In our prior post, we reported that the New York City Council had approved an amendment to the New York City Human Rights Law (“NYCHRL”) prohibiting New York City employers from inquiring about a prospective employee’s salary history during the hiring process. At the time, it was awaiting Mayor de Blasio’s signature. On May 4, 2017, Mayor de Blasio signed the proposed amendment into law. It is now scheduled to take effect on October 31, 2017. Continue Reading
The Establishing Protections for Freelance Workers Act, also known as the Freelance Isn’t Free Act, (the “Freelance Law”), which was touted by New York City Mayor Bill de Blasio as the first law in the nation aimed at protecting wage payment rights of freelance workers, became effective last Monday, May 15, 2017. The Freelance Law imposes specific requirements on companies located in New York City that contract with freelance workers, including requiring a written freelance contract, requiring companies to pay freelancers timely and in full, prohibiting retaliation against freelancers who exercise their rights under the Freelance Law, and creating penalties against companies who fail to comply with these requirements. Continue Reading
On May 2, 2017, the House of Representatives passed H.R. 1180, better known as The Working Families Flexibility Act. The bill proposes to amend the Fair Labor Standards Act (“FLSA”) to permit private sector employees to “bank” overtime hours for later comp time use. For example, an employee working 50 hours in a workweek could, instead of receiving overtime pay for those 10 overtime hours, roll those hours into his or her comp time bank for later use. Each hour banked would be banked at an overtime rate, meaning that in this example, those 10 overtime hours would be equivalent to 15 banked hours. Continue Reading
Yesterday, the Senate confirmed R. Alexander Acosta (R) to become the new Secretary of Labor by a vote of 60-38. Acosta’s appointment and confirmation come after President Donald J. Trump’s prior nominee, Andrew Puzder, withdrew his name from consideration. Continue Reading
On April 18, President Trump signed a new executive order (EO) at a ceremony in Kenosha, Wisconsin. The EO is entitled “Buy American and Hire American” and focuses on these two themes, with the President’s stated goal of ending the “theft of American prosperity” by focusing on American workers and products. While the details of how the new EO will be applied will undoubtedly take months to implement (pending numerous agency-level reviews), companies doing business with the federal government, or with an interest in foreign high-skill workers, should be aware of these new developments so that they can prepare for the adjustments they will need to make in the near future, as the President’s efforts to put American workers first take shape. Continue Reading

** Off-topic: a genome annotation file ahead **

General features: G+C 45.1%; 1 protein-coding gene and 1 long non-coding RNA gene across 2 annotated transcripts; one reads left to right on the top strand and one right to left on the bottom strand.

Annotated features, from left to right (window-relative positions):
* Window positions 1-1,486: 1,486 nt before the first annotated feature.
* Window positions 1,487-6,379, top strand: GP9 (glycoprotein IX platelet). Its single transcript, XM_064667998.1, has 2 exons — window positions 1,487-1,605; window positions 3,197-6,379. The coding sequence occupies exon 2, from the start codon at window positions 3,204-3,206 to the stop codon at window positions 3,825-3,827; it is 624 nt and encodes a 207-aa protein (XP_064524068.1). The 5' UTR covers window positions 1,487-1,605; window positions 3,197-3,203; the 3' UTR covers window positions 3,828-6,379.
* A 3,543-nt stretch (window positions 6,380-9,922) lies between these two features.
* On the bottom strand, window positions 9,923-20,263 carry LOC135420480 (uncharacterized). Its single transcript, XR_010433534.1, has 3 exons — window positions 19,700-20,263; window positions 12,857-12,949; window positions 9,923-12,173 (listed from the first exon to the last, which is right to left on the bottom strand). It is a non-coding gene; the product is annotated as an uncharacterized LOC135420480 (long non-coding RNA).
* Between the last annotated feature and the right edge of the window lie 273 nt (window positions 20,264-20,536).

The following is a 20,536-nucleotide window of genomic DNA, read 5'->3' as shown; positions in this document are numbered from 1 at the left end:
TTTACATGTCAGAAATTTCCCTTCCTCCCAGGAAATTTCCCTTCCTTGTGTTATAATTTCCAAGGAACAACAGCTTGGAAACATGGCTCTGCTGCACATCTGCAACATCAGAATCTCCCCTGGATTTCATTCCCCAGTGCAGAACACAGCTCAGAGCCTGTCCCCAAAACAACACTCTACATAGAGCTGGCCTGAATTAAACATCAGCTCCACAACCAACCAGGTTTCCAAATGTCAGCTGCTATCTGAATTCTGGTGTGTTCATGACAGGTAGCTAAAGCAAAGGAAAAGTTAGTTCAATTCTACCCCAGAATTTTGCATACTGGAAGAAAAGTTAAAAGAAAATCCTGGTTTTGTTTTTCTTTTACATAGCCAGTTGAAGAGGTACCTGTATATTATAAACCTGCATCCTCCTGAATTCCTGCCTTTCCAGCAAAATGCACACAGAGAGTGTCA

On Wednesday, April 5, 2017, the New York City Council approved an amendment to the New York City Human Rights Law (“NYCHRL”) prohibiting New York City employers from inquiring about a prospective employee’s salary history during the hiring process. If signed by Mayor Bill DiBlasio – which is expected – the law will become effective sometime in October 2017, depending on the date the law is signed. Continue Reading
On April 6, 2017, in the matter Sharon McGill v. Citibank, N.A., the California Supreme Court ruled unanimously that an arbitration agreement that waives a statutory right to seek public injunctive relief in any forum, is contrary to California public policy and is therefore unenforceable under California law. In arriving at its ruling, the Court distinguished between class action waivers and the waiver of the right to public injunctive relief. The Court held that class actions are a procedural device that enforces substantive law, while the right to public injunctive relief is an unwaivable substantive statutory remedy that the Legislature has expressly made available under certain laws. Although this is not an employment case, the Court’s holding is important in the employment context because it distinguishes between the waiver at issue in the agreement, which it ruled was unenforceable, and class action waivers, which many employers include in their mandatory arbitration agreements. Continue Reading
The Court’s opinion in Scott v. Chipotle Mexican Grill demonstrates how employers can successfully combat class action claims that employees were misclassified as exempt. The successful defense of the class certification motion relied chiefly on deposition and declaration testimony to highlight inconsistencies, variations, and individualized inquiries that prevented resolution of the claims at issue on a class-wide basis.
The various laws, statutes, and policies governing non-compete agreements are nuanced, inconsistent, and sometimes downright contradictory from state-to-state. The issue of consideration is no different. Like other contracts, non-compete and restrictive covenant agreements must be supported by adequate and sufficient consideration at the time of execution. However, what constitutes adequate consideration for a restrictive covenant, especially a non-compete provision, varies from state to state. And, more importantly, the concept of adequate consideration has shifted in recent years reflecting an increasingly strict approach to enforcing non-compete agreements post-employment.
Many employers require employees to sign arbitration agreements at the inception of the employment relationship and prior to any disputes, such as part of their new hire packets or as a condition of their employment. Recently, Congressional Democrats have introduced legislation to invalidate such pre-dispute arbitration agreements.